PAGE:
Ideologically, when the Universal Declaration of Human Rights was created, a utopian world of transparency was decreed. This utopian ideal was imagined to be intricately linked to our apparently universal morals. And the media is a right in and of itself, due to its abilities to hopefully help stop future atrocities. Within the last quarter of a century, the news media has changed drastically, seeing the rise of twenty four hour broadcasting, the internet and the rise in citizen journalism through the pervasive use of Twitter. This constant noise has made sure the public is now having an active participatory role in media.
When we discuss the promotion of human rights we tend to mean the awareness of, and the prompt reporting of abuses of human rights and crimes against humanity in accordance with the Universal Declaration of Human Rights. Much has been written about how established media outlets should promote human rights and how their perceived dogma is compromised by interested parties, and recent case studies have proven it is only with the public taking ownership of their ‘media’ that we are seeing a real difference being made.
Media and human rights both have blurred definitions. The power behind the media lies in the significance of freedom of expression, often linked with freedom of speech. It is a vitally important right for the media, as it is the method through which the expression of views takes public form. In its most recognized modern format this is Article 19. of the Universal Declaration of Human Rights. Article 19 is of pivotal importance as it impinges on other articles and if not fulfilled, many feel, can curb other rights; limiting democracy. However, there are different interpretations to the way this is understood internationally; there is a common recognition that the right to hold an opinion and freedom of expression can be seen as one composite right. The right to a freedom of opinion is recognized as an absolute right; our freedom to express them is subjected to limitations by our respective governments.
We are all part of the media, and even more so now are in a new age populated by citizen journalists who act as government watchdogs. The relative anonymity of the internet means that the public feels comfortable in their freedom of expression. Some argue that citizen journalism curtails the prevalence of yellow journalism and ideally brings to the forefront human rights violations as they pertain to the individuals currently in question. It used to be “an old cliché that journalists wrote the first draft of history”, now it is citizens all over the world whether they be partaking in the Arab Spring or writing for The Risky Shift. This means that we the citizens are the ones demanding for human right abuses to be culled, and we have the power. Or so we would like to think. But biases still remains, have a look at your twitter feed and you’ll notice that all those you follow have a similar political agenda.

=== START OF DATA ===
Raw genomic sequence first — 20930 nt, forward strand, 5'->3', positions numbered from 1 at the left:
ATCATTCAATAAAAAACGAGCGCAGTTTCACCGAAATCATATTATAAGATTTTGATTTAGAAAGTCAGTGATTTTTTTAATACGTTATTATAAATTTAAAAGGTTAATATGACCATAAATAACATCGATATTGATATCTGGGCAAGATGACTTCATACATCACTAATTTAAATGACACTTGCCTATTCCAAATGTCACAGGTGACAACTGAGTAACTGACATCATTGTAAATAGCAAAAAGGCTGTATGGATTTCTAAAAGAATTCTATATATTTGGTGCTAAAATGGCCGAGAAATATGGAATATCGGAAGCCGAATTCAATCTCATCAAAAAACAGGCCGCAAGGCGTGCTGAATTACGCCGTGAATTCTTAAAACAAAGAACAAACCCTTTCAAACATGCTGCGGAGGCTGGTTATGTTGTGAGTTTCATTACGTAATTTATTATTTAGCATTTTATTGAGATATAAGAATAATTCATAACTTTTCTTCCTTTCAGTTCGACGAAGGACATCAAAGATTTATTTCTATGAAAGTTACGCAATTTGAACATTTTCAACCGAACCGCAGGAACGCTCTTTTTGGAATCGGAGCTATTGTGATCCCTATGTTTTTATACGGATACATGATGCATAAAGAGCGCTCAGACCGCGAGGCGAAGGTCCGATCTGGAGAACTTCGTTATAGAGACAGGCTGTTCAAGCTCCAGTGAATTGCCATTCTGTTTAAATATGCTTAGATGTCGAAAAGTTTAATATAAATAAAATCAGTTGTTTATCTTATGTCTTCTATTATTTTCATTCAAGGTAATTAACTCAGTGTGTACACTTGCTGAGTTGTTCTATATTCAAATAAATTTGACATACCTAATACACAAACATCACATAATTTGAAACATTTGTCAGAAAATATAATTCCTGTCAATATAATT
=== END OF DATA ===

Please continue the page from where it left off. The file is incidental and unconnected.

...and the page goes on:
This new media can be seen to inform traditional news, not entirely eliminating the need for professional journalists, who can then inform the wider public by reporting on human rights abuses through their own access to a global forum raising awareness and prompting action from bodies with power. New media has allowed us to be engaged with the events happening around us, and as such the ‘better’ citizens we become by being more informed. This is the type of media we need when promoting human rights; an investigative media that demands that we take notice and make a difference. If we are not going to be actively taught what our inherent rights are, new media will educate us.
State-owned media is known to be biased, sometimes blatantly; more often than not denying or not reporting human rights abuses. It may even report abuses in a positive light leading to news that is no less skewed than propaganda. Private media is not necessarily better as they often pursue power, and profit; as evidenced by the Leveson Inquiry. Thus there is a tendency to report “exciting” profitable news rather than cover social justice issues. The rise of social awareness and citizen journalism is a backlash towards corporate media. The manipulation of information to bolster national interests, or military and strategic objectives, both on behalf of private and public media especially in the current climate, is a reality all journalists face. However, it is thought that journalists of a high standard from independent media outlets will renounce this, but this is not always the case even if it should be. A lack of trust has begun to permeate the media that online news and citizen journalists have started to act as a buttress against the misinformation that traditional media spurs. It has also incited public debate on a more personal level to promote human rights and their abuses. In the last five years there has been a blind acceptance of what mass media has reported and its bias, however the public is now answering back and setting the agenda. That’s not to say this new citizen journalism isn’t privy to bias, you need to look no further than the furore surrounding Kony and ‘slacktivism’.
With the rise of new media, social networking, and citizen journalists in the future we may have a generation of informed citizens aware of their human rights. With the help of new media to diversify news content, democracy will be placed at the forefront by the fact it is operated by citizens.When the Universal Declaration of Human Rights was adopted in 1948, it was dreamt that each citizen would carry a copy and promote both theirs and their neighbors’ inherent rights. Although this was never the case, citizen journalists might be manipulating the dream for the 21st century.